Bulking For Beginners | 5 Tips For Gaining MassRule Summary click for more info: General Posting Guidelines click for more info: Please help me nefessary, why is bulking necessary self. I continually hear about bulks and cuts, but for my first year I've been doing neither, and had considerable success. If I continue to do this, will i hit a bulking necessary gain muscle or something?
Please help me understand, why is bulking necessary : Fitness
Rule Summary click for more info: General Posting Guidelines click for more info: Please help me understand, why is bulking necessary self. I continually hear about bulks and cuts, but for my first year I've been doing neither, and had considerable success. If I continue to do this, will i hit a plateau or something?
How do excess calories factor into protein synthesis? I'm really lost as to how bulking eating above maintenance calories helps me gain muscle. It just kind of feels like an excuse some people use to eat a bunch of shit food I have been lifting for several years and never bulked or cutted per definition.
If I notice I'm getting fatter I eat slightly less crap, and when I'm not making gains or prepare for heavy lifts I just eat more. Had good progress doing this.
You're describing cutting and bulking. It's semantics a bit, but you're just saying "I don't plan ahead to cut or bulk, I just do it based on what I look and feel like.
When I think of cutting and bulking, it seems more like the application of a systemic, cyclical plan. I guess you could refer to ad hoc adjustments like OP's as cutting and bulking, but expanding the definition that wide only increases confusion IMO.
Right, this is what I don't understand. If a bulk is considered eating enough to gain muscle, that's logical. In that case a cut would never really be necessary unless you're going after fat that was there in the first place. But if a bulk necessitates a cut to get rid of the fat gained, it just seems like a waste of time.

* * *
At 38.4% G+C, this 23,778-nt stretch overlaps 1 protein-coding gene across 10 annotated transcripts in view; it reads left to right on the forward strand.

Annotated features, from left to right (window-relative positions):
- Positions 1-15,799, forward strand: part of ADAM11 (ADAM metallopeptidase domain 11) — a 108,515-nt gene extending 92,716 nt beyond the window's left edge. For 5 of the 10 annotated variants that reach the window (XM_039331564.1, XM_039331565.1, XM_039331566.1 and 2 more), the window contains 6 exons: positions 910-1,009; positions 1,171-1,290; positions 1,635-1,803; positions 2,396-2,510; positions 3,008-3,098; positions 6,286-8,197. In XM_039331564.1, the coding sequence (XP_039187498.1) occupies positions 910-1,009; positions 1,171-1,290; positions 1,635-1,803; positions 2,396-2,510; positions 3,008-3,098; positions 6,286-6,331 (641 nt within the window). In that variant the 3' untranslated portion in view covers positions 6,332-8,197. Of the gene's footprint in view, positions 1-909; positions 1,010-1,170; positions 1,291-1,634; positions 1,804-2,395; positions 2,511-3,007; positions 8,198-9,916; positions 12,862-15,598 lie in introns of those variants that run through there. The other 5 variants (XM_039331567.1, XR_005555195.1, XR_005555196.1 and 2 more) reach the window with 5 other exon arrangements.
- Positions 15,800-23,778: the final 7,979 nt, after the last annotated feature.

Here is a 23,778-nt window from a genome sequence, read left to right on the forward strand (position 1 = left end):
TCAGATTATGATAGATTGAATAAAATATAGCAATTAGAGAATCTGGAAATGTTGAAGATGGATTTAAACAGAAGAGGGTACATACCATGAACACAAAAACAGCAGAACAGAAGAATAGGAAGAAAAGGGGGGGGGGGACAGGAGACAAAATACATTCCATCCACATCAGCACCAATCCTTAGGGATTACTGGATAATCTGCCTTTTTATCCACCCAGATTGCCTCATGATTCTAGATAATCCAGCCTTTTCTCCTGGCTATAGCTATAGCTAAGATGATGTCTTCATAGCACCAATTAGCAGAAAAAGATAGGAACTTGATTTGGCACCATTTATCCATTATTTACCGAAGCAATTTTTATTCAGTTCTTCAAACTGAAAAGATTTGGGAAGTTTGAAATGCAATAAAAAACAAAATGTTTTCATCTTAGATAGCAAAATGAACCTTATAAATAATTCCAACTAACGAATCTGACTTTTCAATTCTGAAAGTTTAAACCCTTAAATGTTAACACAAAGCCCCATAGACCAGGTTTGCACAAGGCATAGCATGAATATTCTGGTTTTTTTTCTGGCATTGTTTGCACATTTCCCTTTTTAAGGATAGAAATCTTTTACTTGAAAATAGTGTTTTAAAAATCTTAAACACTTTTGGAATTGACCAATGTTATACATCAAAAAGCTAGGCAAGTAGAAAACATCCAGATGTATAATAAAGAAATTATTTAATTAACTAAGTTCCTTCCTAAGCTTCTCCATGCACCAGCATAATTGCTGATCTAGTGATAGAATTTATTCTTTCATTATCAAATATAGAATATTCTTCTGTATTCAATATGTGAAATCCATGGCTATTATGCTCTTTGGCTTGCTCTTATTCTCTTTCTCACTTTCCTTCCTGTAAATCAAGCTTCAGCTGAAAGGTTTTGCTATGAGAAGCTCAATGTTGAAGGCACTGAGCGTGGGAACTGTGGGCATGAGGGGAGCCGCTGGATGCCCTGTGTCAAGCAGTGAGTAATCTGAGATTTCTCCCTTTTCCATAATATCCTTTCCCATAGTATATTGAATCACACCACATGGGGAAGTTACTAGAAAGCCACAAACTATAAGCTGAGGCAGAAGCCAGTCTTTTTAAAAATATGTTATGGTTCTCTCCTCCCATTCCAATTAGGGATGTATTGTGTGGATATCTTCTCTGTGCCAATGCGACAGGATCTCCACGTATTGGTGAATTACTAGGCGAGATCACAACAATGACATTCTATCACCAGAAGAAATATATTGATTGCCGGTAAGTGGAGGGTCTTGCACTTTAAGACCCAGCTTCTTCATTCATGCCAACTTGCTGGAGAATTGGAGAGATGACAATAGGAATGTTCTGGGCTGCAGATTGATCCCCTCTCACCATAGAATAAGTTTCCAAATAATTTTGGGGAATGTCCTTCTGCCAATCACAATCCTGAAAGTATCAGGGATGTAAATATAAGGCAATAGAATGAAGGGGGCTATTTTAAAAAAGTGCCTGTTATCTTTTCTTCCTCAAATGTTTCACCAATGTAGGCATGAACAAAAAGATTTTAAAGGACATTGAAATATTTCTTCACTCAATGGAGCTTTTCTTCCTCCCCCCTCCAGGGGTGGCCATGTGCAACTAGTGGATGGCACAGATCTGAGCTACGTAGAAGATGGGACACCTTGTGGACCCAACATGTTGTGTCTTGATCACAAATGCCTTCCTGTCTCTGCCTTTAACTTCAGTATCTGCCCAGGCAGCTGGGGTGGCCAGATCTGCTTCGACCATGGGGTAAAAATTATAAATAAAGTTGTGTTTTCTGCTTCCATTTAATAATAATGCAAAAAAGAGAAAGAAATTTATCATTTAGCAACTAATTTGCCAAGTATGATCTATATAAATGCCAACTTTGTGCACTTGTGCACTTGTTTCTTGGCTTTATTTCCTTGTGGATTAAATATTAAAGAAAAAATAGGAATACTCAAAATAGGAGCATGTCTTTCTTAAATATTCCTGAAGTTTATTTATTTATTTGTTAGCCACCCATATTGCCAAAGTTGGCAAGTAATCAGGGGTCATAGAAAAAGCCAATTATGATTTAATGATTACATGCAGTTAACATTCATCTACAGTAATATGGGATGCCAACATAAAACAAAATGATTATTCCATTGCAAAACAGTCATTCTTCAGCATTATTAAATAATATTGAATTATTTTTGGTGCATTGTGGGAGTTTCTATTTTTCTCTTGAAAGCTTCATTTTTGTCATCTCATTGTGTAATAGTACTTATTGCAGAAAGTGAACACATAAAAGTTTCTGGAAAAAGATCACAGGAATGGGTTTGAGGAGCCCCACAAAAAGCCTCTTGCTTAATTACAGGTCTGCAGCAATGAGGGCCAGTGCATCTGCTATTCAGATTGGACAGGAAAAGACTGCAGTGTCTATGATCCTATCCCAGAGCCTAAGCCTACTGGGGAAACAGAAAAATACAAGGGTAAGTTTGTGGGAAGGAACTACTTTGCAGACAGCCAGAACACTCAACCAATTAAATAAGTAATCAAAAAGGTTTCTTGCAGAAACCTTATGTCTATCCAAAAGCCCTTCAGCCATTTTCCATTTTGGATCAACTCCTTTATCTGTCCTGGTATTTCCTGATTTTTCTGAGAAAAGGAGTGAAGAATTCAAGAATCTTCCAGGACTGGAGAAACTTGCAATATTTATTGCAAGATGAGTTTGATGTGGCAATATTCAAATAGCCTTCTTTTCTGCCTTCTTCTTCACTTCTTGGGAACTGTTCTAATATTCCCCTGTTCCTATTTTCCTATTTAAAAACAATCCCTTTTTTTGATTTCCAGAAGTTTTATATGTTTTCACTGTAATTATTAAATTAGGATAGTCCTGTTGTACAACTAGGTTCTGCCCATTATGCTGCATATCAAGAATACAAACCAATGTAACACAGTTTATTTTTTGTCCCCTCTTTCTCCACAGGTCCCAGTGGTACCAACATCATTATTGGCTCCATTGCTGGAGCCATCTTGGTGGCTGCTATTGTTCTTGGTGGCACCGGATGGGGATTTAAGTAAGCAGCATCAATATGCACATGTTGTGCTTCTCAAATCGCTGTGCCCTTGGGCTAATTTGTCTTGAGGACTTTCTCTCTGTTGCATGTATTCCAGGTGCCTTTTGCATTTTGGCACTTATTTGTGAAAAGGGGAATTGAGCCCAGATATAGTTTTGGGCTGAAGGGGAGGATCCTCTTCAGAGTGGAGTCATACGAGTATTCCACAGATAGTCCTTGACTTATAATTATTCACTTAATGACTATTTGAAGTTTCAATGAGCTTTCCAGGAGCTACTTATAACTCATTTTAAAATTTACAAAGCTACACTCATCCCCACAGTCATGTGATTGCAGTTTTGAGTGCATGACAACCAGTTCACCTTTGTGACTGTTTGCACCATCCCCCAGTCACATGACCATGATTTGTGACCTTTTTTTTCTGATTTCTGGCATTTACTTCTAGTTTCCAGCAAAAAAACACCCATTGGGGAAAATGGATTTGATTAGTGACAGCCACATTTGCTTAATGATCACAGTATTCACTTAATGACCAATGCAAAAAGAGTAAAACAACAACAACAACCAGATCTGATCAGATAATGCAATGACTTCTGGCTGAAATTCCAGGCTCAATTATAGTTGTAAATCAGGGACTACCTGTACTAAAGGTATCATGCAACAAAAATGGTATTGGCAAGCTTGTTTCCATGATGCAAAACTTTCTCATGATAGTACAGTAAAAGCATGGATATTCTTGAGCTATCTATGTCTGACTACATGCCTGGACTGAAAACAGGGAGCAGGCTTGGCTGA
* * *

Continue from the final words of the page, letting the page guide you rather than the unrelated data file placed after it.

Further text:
Apparently bulking is only necessary for advanced body builders. The rest of us dont really need to bulk https: Dude, aside from the muscles, that guy looks, talks and sounds exactly like my dad! Whenever I reference a "Bulk" I'm never thinking "eat everything you want until fat".
I'm on a bulk right now, and it's eating enough to gain roughly pounds per month, a or so cal surplus. There's no need to bulk in the traditional sense of consuming fuckshiteverything you see, but eating at a slight surplus is more efficient to have enough calories to generate more human being. Both your bulking and cutting should be close to maintenance, with cutting potentially being a bit farther away than a bulk. A bulk should be a slight caloric surplus, not a fuck this I'm getting fat season.
Unless steroids, then do whatever the fuck you please because you'll be generating muscle mass out of your ass anyhow. Basically, if you are eating at a deficit, you will lose weight. At a certain point, if you are trying to build strength, you need to build more muscle, and you need to eat above maintenance to be able to do that. It doesn't need to be dirty eat everything in sight kind of bulking, but you need to eat above maintenance to gain more mass.
As I understand it, protein intake is the biggest factor in protein synthesis, the fundamental building block of muscle growth. So, why is it that excess calories helps me? If you gain fat when you bulk, doesn't that just mean those excess calories where not burned and instead converted into fat because the body did not need them?
This is fundamentally wrong. The importance of protein intake to hypertrophy is batshit wildly overstated pretty much universally. The biggest factor to adding muscle is your body having enough raw material, in terms of calories, to add it.
It's almost literally impossible to not eat enough protein for this to happen. It's very easy to not eat enough calories for this to happen. So you're saying that every serious lifter that floods their body with lean proteins is making a mistake? They just had to eat the requisite calories no matter the form? They're sure as hell getting results They aren't making a mistake, and for the ideal case, you'd eat a lot of protein. That said, the difference between the ideal case and 'I don't consciously consume more protein than the average person' case is perceived to be huge and is actually tiny.
This isn't really disputed. This all assumes no other agents acting on the system. Maybe on gear you have eat 3 pounds of chicken breast every morning, I don't know enough to judge that. Because if you are actually eating at maintenance, you are burning the calories in protein, and not able to use the it to build new muscle. You need to be eating more than you are burning to make new muscle. It doesn't need to be a lot more, that's what the leangains people are all about.